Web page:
In 1997, New York started the first mandatory HIV testing program of newborns and mothers in the United States. The HIV Law Project in New York has collected information about the effects of this legislation and has documented some disturbing trends. These include violations of confidentiality, lack of adequate pre- and post-test counseling and delays in receiving tests results.
The implementation of the testing program has not resulted in any measurable reduction in mother-to-child transmission of HIV. Therefore this legislation, without having necessary safeguards and provider education, not only violates the rights of women but also appears unsuccessful in its stated goal of protecting babies from HIV infection.
In 1996, amendments were added to the Ryan White CARE Act paving the way toward mandatory HIV testing of pregnant women and newborns. It's likely that some legislators will attempt to add similar or stronger amendments next year when the bill is considered for renewal. Many states have started to debate this issue.
It's important that those most affected by these policies communicate with their elected officials as these discussions take place. Project Inform's Treatment Action Network (TAN) will be actively involved, getting concerned people across the nation to write and call their elected representatives and express their views. If you would like to join TAN and get more information on how to get involved, contact Ryan Clary at 415-558-8669 x224 or TAN@projectinform.org.
For more information on the state of HIV testing in pregnant women, call Project Inform's National HIV/AIDS Treatment Hotline and request WISE Words #3.
The CDC recently released guidelines calling for all states to collect information about HIV cases, but they don't require the use of names reporting. In response to the guidelines, many states recently enacted new HIV reporting laws. Some states require that all cases be reported by name, while others have implemented a unique identifier or coded system.
Supporters of a names-based HIV reporting system argue that this is the best way to collect data on the epidemic. They believe names reporting is necessary to conduct effective partner notification, in which the sexual or needle-sharing partners of someone who tested HIV-positive are contacted and informed that they may have been placed at risk of getting HIV.
Opponents agree that there is a need to improve HIV data collection, but they argue that reporting names will deter people from testing or treatment. In addition, they noted that names reporting isn't needed to conduct effective partner notification.
It's possible that HIV reporting will be discussed by Congress next year. Also, states without a reporting system will likely begin determining which approach they will implement. Like HIV testing of pregnant women, this issue needs the input of those most affected. To find out more on how to get involved or who in your state might be working on this issue, contact Ryan Clary at 415-558-8669, x224 or also at TAN@projectinform.org.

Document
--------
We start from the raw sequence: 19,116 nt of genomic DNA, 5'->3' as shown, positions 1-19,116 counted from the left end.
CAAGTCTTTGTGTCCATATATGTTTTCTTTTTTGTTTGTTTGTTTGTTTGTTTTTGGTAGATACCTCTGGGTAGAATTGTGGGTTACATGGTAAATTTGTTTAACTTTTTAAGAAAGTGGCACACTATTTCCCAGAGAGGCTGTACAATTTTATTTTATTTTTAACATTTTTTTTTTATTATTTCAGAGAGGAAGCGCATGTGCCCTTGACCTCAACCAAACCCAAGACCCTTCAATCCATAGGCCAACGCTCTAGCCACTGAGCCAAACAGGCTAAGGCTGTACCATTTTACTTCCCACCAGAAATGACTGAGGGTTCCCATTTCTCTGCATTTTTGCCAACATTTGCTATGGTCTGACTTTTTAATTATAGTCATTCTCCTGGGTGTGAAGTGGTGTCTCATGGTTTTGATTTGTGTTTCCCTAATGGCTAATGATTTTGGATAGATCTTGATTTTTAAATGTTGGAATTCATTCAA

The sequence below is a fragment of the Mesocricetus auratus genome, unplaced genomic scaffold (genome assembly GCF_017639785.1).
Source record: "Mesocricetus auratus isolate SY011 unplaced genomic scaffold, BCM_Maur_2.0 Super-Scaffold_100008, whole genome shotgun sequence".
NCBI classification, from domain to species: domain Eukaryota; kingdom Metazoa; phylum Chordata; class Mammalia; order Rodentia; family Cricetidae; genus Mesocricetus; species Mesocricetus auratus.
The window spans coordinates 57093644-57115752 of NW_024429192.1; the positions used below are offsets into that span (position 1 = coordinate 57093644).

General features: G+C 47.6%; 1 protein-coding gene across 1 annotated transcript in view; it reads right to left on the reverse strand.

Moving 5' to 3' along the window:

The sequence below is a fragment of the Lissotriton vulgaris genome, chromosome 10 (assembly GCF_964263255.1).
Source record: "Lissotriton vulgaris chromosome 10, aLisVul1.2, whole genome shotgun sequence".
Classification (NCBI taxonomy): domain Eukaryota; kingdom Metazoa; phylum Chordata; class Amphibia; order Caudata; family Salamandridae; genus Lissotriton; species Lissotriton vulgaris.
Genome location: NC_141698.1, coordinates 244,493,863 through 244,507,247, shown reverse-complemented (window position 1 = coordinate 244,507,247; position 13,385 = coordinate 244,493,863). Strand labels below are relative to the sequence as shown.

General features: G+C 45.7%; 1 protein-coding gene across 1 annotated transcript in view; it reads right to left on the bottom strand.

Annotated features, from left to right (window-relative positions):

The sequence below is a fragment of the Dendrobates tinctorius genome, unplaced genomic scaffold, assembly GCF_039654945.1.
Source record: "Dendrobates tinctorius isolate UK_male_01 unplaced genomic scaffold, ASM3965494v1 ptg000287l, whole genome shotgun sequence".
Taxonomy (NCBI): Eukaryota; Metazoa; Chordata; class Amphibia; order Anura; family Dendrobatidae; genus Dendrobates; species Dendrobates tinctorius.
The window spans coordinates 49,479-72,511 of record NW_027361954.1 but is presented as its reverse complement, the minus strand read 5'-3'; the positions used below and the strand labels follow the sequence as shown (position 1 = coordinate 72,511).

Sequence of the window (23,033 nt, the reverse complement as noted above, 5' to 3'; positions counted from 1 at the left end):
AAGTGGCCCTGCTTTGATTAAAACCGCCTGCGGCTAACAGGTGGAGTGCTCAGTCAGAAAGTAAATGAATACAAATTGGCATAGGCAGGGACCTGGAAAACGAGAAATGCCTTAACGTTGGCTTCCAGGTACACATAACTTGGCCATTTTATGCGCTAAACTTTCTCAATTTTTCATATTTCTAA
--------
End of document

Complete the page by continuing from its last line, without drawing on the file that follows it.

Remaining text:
In addition to the CDC guidelines, the President is currently working on creating regulations around the privacy of medical records. Congress was supposed to pass legislation on this issue but failed to meet its August 1999 deadline. It's likely Congress will continue to work on medical privacy laws, so you should let your representatives know that you want the strongest privacy protection possible.
While skepticism is understandable, it's particularly crucial for women living with HIV/AIDS to participate in advocacy efforts in the coming year. Most presenters focused on the debates that will take place during reauthorization of the Ryan White CARE Act (the Act that funds many HIV/AIDS programs around the country) and in state legislatures next year. Many of these discussions will center on testing, reporting and confidentiality issues that could affect the health and civil rights of women.
These discussions serve as a wake-up call for women to develop new strategies and participate fully in the policy and advocacy process. It's simply not enough to mobilize women at the last minute when legislation is being considered. In addition, the lack of participation by many public policy advocates at this conference indicates the challenge of ensuring that women's issues get their rightful place at the forefront of federal and state advocacy.
For help in learning how to write a letter to your elected Representatives, call Project Inform's National HIV/AIDS Treatment Hotline at 1-800-822-7422 and ask for the Grassroots Advocacy 101 Discussion Paper.